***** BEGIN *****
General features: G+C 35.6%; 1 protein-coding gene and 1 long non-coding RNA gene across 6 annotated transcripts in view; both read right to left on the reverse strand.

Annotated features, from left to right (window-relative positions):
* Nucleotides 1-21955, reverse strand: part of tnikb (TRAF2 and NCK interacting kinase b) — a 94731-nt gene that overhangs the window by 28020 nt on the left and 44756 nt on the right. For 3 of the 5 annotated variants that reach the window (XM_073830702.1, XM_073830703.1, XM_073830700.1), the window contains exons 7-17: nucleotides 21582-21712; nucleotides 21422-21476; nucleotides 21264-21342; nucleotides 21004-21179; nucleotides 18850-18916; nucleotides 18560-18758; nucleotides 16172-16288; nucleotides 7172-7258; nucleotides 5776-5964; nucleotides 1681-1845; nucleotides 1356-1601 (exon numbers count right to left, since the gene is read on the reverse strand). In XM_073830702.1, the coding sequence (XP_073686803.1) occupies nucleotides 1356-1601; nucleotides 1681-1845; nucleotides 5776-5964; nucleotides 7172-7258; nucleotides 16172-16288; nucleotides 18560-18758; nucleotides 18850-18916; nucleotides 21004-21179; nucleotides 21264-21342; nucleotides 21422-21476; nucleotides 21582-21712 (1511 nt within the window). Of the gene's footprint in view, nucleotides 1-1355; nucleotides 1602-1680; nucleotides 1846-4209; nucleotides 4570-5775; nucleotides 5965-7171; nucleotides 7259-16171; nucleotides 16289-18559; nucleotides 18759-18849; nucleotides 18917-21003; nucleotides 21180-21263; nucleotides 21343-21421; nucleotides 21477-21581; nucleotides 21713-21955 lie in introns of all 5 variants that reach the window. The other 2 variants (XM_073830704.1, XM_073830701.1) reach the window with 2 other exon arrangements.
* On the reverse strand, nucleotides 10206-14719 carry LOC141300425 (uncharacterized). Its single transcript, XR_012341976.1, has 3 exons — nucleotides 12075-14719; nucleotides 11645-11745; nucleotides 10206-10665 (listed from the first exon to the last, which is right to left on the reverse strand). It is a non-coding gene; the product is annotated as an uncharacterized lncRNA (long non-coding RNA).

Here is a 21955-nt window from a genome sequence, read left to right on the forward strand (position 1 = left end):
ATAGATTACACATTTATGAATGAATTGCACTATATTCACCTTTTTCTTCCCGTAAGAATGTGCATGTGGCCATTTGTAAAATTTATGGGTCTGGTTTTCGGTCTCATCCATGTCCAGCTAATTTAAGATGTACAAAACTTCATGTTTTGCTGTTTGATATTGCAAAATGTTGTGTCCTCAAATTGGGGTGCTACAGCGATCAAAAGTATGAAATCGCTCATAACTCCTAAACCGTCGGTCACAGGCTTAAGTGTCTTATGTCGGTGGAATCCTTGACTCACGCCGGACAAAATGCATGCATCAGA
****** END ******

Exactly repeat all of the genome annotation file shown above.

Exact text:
General features: G+C 35.6%; 1 protein-coding gene and 1 long non-coding RNA gene across 6 annotated transcripts in view; both read right to left on the reverse strand.

Annotated features, from left to right (window-relative positions):
* Nucleotides 1-21955, reverse strand: part of tnikb (TRAF2 and NCK interacting kinase b) — a 94731-nt gene that overhangs the window by 28020 nt on the left and 44756 nt on the right. For 3 of the 5 annotated variants that reach the window (XM_073830702.1, XM_073830703.1, XM_073830700.1), the window contains exons 7-17: nucleotides 21582-21712; nucleotides 21422-21476; nucleotides 21264-21342; nucleotides 21004-21179; nucleotides 18850-18916; nucleotides 18560-18758; nucleotides 16172-16288; nucleotides 7172-7258; nucleotides 5776-5964; nucleotides 1681-1845; nucleotides 1356-1601 (exon numbers count right to left, since the gene is read on the reverse strand). In XM_073830702.1, the coding sequence (XP_073686803.1) occupies nucleotides 1356-1601; nucleotides 1681-1845; nucleotides 5776-5964; nucleotides 7172-7258; nucleotides 16172-16288; nucleotides 18560-18758; nucleotides 18850-18916; nucleotides 21004-21179; nucleotides 21264-21342; nucleotides 21422-21476; nucleotides 21582-21712 (1511 nt within the window). Of the gene's footprint in view, nucleotides 1-1355; nucleotides 1602-1680; nucleotides 1846-4209; nucleotides 4570-5775; nucleotides 5965-7171; nucleotides 7259-16171; nucleotides 16289-18559; nucleotides 18759-18849; nucleotides 18917-21003; nucleotides 21180-21263; nucleotides 21343-21421; nucleotides 21477-21581; nucleotides 21713-21955 lie in introns of all 5 variants that reach the window. The other 2 variants (XM_073830704.1, XM_073830701.1) reach the window with 2 other exon arrangements.
* On the reverse strand, nucleotides 10206-14719 carry LOC141300425 (uncharacterized). Its single transcript, XR_012341976.1, has 3 exons — nucleotides 12075-14719; nucleotides 11645-11745; nucleotides 10206-10665 (listed from the first exon to the last, which is right to left on the reverse strand). It is a non-coding gene; the product is annotated as an uncharacterized lncRNA (long non-coding RNA).

Here is a 21955-nt window from a genome sequence, read left to right on the forward strand (position 1 = left end):
ATAGATTACACATTTATGAATGAATTGCACTATATTCACCTTTTTCTTCCCGTAAGAATGTGCATGTGGCCATTTGTAAAATTTATGGGTCTGGTTTTCGGTCTCATCCATGTCCAGCTAATTTAAGATGTACAAAACTTCATGTTTTGCTGTTTGATATTGCAAAATGTTGTGTCCTCAAATTGGGGTGCTACAGCGATCAAAAGTATGAAATCGCTCATAACTCCTAAACCGTCGGTCACAGGCTTAAGTGTCTTATGTCGGTGGAATCCTTGACTCACGCCGGACAAAATGCATGCATCAGA